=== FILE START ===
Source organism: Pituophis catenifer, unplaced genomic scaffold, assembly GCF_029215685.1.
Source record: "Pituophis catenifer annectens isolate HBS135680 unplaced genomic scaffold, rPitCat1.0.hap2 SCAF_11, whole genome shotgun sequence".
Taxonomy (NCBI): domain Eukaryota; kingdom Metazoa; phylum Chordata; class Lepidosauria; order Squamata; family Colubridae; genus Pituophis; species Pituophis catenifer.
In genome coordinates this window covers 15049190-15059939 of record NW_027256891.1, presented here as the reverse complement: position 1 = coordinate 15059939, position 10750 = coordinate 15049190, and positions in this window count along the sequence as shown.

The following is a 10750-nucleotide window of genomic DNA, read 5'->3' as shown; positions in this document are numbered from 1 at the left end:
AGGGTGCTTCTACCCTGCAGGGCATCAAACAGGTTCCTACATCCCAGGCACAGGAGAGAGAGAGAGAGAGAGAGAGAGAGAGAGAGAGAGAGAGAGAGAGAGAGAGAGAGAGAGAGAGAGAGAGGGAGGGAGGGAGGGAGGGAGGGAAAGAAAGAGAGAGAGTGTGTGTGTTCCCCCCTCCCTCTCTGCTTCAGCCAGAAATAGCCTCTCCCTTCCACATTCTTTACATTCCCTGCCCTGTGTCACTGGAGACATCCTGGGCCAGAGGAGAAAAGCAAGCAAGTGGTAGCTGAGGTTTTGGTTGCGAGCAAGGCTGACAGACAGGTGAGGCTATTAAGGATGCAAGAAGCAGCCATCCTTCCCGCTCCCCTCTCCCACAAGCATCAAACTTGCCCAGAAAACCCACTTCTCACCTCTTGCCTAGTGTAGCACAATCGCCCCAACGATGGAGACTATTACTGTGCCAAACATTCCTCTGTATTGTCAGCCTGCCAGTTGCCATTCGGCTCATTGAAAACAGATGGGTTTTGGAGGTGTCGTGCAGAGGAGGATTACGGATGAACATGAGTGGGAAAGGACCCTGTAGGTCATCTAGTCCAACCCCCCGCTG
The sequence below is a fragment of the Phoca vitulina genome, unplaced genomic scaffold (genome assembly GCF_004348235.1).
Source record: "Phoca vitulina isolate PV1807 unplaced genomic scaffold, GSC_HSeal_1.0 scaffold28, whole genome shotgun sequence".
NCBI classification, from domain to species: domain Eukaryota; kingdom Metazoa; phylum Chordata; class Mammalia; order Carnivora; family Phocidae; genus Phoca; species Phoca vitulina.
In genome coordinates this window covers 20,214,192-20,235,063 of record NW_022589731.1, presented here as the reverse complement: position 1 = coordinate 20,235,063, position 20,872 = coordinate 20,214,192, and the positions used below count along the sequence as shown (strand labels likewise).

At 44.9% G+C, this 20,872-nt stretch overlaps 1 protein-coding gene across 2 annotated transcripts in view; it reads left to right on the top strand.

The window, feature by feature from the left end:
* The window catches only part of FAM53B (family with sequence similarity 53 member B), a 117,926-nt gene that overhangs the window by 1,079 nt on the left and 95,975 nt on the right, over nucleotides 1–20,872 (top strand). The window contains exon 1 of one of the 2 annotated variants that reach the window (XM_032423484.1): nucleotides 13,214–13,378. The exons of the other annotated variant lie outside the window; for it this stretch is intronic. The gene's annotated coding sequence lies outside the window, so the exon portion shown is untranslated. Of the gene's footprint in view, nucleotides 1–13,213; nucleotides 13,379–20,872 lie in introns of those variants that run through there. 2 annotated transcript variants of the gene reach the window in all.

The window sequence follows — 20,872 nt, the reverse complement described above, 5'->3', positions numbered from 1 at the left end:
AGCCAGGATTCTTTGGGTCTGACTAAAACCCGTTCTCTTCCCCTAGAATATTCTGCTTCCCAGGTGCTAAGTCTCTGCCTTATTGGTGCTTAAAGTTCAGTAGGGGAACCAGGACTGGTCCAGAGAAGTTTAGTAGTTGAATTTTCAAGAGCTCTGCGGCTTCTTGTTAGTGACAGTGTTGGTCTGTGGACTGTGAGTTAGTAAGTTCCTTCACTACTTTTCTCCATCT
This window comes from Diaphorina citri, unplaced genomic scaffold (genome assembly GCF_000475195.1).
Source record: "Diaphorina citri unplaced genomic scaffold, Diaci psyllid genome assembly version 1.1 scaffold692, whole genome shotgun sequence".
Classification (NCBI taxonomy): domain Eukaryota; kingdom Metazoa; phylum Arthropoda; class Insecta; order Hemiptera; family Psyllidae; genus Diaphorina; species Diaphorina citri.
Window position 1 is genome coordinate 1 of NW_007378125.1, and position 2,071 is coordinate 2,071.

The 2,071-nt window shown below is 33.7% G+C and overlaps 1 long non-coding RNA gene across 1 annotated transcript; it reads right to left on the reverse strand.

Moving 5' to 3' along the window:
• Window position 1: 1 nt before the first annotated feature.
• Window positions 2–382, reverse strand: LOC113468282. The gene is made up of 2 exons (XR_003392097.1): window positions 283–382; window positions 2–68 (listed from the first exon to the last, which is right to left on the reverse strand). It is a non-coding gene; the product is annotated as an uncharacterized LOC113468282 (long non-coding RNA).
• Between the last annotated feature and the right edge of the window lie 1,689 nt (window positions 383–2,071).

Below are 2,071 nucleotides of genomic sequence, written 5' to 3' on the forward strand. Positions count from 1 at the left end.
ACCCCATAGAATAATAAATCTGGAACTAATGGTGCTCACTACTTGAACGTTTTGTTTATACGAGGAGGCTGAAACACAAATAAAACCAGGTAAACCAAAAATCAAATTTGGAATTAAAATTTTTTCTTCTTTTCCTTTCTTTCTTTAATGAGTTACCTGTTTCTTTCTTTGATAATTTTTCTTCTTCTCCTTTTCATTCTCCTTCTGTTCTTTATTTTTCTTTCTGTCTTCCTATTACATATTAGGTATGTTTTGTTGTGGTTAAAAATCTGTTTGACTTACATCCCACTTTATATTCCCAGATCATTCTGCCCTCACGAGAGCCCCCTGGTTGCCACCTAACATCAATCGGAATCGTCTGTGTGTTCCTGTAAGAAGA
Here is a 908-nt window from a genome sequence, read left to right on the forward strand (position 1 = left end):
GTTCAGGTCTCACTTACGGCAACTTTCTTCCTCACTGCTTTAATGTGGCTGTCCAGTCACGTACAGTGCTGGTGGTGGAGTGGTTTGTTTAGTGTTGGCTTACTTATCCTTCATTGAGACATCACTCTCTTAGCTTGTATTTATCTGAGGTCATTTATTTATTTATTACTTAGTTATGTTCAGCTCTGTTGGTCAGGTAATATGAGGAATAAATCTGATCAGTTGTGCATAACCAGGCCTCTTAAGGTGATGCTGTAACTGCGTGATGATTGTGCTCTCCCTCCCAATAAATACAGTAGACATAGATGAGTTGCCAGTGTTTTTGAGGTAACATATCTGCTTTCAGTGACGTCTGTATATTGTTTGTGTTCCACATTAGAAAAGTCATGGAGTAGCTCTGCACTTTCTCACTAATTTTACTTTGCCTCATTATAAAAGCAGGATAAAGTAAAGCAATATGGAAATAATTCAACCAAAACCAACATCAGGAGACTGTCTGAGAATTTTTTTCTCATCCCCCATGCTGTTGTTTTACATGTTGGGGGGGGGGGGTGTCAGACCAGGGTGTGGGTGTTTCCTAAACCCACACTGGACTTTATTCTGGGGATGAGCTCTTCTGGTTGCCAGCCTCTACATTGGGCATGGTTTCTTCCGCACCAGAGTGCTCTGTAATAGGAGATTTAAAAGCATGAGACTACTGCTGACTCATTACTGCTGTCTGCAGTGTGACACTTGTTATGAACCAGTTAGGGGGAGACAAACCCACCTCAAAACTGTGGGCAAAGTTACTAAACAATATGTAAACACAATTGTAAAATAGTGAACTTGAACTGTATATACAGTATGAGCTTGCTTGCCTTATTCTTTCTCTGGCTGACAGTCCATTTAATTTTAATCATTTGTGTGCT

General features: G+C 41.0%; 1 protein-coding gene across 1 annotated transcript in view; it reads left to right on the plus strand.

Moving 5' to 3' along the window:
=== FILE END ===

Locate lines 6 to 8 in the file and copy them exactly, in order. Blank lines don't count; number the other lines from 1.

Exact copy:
AGGGTGCTTCTACCCTGCAGGGCATCAAACAGGTTCCTACATCCCAGGCACAGGAGAGAGAGAGAGAGAGAGAGAGAGAGAGAGAGAGAGAGAGAGAGAGAGAGAGAGAGAGAGAGAGAGAGAGGGAGGGAGGGAGGGAGGGAGGGAAAGAAAGAGAGAGAGTGTGTGTGTTCCCCCCTCCCTCTCTGCTTCAGCCAGAAATAGCCTCTCCCTTCCACATTCTTTACATTCCCTGCCCTGTGTCACTGGAGACATCCTGGGCCAGAGGAGAAAAGCAAGCAAGTGGTAGCTGAGGTTTTGGTTGCGAGCAAGGCTGACAGACAGGTGAGGCTATTAAGGATGCAAGAAGCAGCCATCCTTCCCGCTCCCCTCTCCCACAAGCATCAAACTTGCCCAGAAAACCCACTTCTCACCTCTTGCCTAGTGTAGCACAATCGCCCCAACGATGGAGACTATTACTGTGCCAAACATTCCTCTGTATTGTCAGCCTGCCAGTTGCCATTCGGCTCATTGAAAACAGATGGGTTTTGGAGGTGTCGTGCAGAGGAGGATTACGGATGAACATGAGTGGGAAAGGACCCTGTAGGTCATCTAGTCCAACCCCCCGCTG
The sequence below is a fragment of the Phoca vitulina genome, unplaced genomic scaffold (genome assembly GCF_004348235.1).
Source record: "Phoca vitulina isolate PV1807 unplaced genomic scaffold, GSC_HSeal_1.0 scaffold28, whole genome shotgun sequence".